+ Changing Structure of Mal’av5;ia’s EXDorts Demand + A Very Broad Range of End-user Markets Demand + “The Growing,Prominence dE-commerce + Encouraging Support from the Malaysian Government Supply + A Strategic Logistics Hub with Busine§scfriendly Logistics Ecosystem
Positive Developments in ICT Help to Support Growth Supply + Weaker Oil Prices Ease Pressure on Cost of Operations
+ Intense Price Competition Supply Challengi(1’g Environment for the Hiring’Of Goods Supply Drivers and Relatively Low-skilled Workers Vulnerability to Meteorological Changes and Natural Disasters Supply Vulnerability ofTransportatign Terminal Operations to Supply Workers’ Rights Activism, Strikes and Protests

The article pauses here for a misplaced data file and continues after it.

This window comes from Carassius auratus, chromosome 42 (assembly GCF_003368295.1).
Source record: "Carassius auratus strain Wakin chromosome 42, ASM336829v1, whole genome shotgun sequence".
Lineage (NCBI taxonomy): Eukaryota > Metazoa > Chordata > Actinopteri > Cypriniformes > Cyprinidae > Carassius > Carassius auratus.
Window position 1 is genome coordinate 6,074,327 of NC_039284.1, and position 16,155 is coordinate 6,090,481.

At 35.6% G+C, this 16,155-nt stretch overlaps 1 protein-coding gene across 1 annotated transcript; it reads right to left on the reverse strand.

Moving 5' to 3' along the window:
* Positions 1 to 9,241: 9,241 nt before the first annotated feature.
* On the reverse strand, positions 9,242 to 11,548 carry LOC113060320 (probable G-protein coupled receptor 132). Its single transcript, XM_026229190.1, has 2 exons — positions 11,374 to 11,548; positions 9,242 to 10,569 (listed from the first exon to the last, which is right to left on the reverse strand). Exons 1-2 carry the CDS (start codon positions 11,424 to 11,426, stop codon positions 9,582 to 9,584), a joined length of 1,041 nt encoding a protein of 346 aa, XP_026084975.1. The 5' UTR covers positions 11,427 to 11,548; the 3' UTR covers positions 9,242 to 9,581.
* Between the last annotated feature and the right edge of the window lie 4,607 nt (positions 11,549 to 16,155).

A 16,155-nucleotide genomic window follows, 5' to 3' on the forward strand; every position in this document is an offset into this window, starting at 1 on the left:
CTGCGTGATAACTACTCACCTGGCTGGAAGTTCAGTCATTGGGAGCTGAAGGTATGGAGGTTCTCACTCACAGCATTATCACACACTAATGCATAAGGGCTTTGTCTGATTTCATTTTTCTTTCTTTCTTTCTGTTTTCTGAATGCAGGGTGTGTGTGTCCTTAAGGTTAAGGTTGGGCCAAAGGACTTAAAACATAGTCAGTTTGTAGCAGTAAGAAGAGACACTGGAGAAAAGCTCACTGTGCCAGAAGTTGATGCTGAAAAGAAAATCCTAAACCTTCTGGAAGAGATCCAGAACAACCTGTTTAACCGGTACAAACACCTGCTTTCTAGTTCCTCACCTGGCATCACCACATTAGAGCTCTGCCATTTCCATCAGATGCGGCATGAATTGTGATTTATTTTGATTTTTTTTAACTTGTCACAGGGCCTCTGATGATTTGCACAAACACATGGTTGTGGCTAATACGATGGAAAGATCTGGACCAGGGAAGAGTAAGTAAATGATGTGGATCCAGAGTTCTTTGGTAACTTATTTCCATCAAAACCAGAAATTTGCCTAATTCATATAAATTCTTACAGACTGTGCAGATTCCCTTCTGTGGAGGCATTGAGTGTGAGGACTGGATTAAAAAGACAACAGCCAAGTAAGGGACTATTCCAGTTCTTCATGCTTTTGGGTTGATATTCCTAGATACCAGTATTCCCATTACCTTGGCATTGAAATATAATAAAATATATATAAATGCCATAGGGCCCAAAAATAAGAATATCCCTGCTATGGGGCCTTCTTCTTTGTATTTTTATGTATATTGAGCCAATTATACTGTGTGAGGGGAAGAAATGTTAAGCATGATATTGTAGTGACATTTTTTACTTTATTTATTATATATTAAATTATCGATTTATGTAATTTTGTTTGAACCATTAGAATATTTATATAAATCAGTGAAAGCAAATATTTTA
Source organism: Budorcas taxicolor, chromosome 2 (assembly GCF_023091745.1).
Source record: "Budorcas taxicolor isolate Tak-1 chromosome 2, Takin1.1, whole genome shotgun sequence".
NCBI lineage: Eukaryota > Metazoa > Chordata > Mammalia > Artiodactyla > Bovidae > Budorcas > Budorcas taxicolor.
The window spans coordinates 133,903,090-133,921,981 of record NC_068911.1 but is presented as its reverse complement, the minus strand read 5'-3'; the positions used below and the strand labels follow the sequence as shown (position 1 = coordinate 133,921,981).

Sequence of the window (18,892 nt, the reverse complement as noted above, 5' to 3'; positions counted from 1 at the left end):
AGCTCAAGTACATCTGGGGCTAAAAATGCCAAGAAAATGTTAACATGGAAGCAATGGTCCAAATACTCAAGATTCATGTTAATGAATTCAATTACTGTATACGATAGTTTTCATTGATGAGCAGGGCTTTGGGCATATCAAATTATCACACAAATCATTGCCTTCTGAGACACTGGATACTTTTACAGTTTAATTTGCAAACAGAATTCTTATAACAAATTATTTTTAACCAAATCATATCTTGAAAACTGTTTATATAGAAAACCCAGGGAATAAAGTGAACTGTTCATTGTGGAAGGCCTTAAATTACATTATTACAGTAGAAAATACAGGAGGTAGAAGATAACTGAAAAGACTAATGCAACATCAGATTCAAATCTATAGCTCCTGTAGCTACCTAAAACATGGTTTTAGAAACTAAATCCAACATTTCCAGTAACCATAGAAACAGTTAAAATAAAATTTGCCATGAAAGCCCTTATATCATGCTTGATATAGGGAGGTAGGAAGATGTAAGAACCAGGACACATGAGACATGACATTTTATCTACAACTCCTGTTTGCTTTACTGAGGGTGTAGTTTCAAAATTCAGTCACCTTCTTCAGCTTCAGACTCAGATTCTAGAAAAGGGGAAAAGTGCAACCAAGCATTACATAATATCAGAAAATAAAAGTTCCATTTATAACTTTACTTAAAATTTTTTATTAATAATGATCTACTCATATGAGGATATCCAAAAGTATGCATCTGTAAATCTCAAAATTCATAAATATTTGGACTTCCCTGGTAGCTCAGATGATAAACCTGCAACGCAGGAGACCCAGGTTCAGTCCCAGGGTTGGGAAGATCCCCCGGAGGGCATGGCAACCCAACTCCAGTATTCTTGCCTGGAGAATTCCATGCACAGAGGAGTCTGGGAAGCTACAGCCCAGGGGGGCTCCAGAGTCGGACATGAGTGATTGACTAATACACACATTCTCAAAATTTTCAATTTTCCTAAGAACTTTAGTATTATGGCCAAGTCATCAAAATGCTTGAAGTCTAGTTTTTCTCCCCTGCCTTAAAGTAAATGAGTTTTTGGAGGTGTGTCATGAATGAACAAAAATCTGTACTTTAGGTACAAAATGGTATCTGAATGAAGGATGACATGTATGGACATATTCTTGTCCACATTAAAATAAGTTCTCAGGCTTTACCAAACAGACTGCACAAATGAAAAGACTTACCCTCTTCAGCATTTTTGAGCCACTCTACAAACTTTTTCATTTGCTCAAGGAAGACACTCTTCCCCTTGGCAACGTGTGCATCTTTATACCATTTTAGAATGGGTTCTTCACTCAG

Source: Protege Associates 7.1 Demand Conditions On-going Implementation of Government Initiatives The on-going implementation of several government initiatives such as the Government Transformation Programme (“GTP”) and ETP is expected to boost business sentiment, which can provide the impetus for the creation of more opportunities to the local logistics industry and encourage more logistics activities. 19 I 7. INDUSTRY OVERVIEW (Conl’d)